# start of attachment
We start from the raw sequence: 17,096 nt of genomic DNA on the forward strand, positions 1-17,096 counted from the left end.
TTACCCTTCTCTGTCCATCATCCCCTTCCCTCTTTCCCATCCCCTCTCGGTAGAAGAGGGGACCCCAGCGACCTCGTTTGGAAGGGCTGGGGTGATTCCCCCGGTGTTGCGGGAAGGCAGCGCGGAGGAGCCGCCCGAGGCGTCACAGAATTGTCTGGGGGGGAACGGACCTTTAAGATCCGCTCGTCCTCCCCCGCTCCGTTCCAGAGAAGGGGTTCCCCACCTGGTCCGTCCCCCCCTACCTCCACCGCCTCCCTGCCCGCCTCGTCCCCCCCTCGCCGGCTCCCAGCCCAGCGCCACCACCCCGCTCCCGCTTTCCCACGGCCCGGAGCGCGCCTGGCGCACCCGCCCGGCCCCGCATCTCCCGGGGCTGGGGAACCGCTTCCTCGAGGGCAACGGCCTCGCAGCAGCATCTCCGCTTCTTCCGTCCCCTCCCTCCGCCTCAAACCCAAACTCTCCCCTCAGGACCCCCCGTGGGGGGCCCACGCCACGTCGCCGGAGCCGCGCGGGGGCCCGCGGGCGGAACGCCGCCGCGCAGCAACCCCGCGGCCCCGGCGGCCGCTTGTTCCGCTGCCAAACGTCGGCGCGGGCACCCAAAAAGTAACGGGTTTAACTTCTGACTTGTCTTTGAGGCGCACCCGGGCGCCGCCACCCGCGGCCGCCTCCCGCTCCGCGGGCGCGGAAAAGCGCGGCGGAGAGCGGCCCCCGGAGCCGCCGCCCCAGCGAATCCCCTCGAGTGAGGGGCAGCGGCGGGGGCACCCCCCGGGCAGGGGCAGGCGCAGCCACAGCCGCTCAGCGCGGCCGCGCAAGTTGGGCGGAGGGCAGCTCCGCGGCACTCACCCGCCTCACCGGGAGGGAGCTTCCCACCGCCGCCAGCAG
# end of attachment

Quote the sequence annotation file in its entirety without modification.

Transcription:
We start from the raw sequence: 17,096 nt of genomic DNA on the forward strand, positions 1-17,096 counted from the left end.
TTACCCTTCTCTGTCCATCATCCCCTTCCCTCTTTCCCATCCCCTCTCGGTAGAAGAGGGGACCCCAGCGACCTCGTTTGGAAGGGCTGGGGTGATTCCCCCGGTGTTGCGGGAAGGCAGCGCGGAGGAGCCGCCCGAGGCGTCACAGAATTGTCTGGGGGGGAACGGACCTTTAAGATCCGCTCGTCCTCCCCCGCTCCGTTCCAGAGAAGGGGTTCCCCACCTGGTCCGTCCCCCCCTACCTCCACCGCCTCCCTGCCCGCCTCGTCCCCCCCTCGCCGGCTCCCAGCCCAGCGCCACCACCCCGCTCCCGCTTTCCCACGGCCCGGAGCGCGCCTGGCGCACCCGCCCGGCCCCGCATCTCCCGGGGCTGGGGAACCGCTTCCTCGAGGGCAACGGCCTCGCAGCAGCATCTCCGCTTCTTCCGTCCCCTCCCTCCGCCTCAAACCCAAACTCTCCCCTCAGGACCCCCCGTGGGGGGCCCACGCCACGTCGCCGGAGCCGCGCGGGGGCCCGCGGGCGGAACGCCGCCGCGCAGCAACCCCGCGGCCCCGGCGGCCGCTTGTTCCGCTGCCAAACGTCGGCGCGGGCACCCAAAAAGTAACGGGTTTAACTTCTGACTTGTCTTTGAGGCGCACCCGGGCGCCGCCACCCGCGGCCGCCTCCCGCTCCGCGGGCGCGGAAAAGCGCGGCGGAGAGCGGCCCCCGGAGCCGCCGCCCCAGCGAATCCCCTCGAGTGAGGGGCAGCGGCGGGGGCACCCCCCGGGCAGGGGCAGGCGCAGCCACAGCCGCTCAGCGCGGCCGCGCAAGTTGGGCGGAGGGCAGCTCCGCGGCACTCACCCGCCTCACCGGGAGGGAGCTTCCCACCGCCGCCAGCAG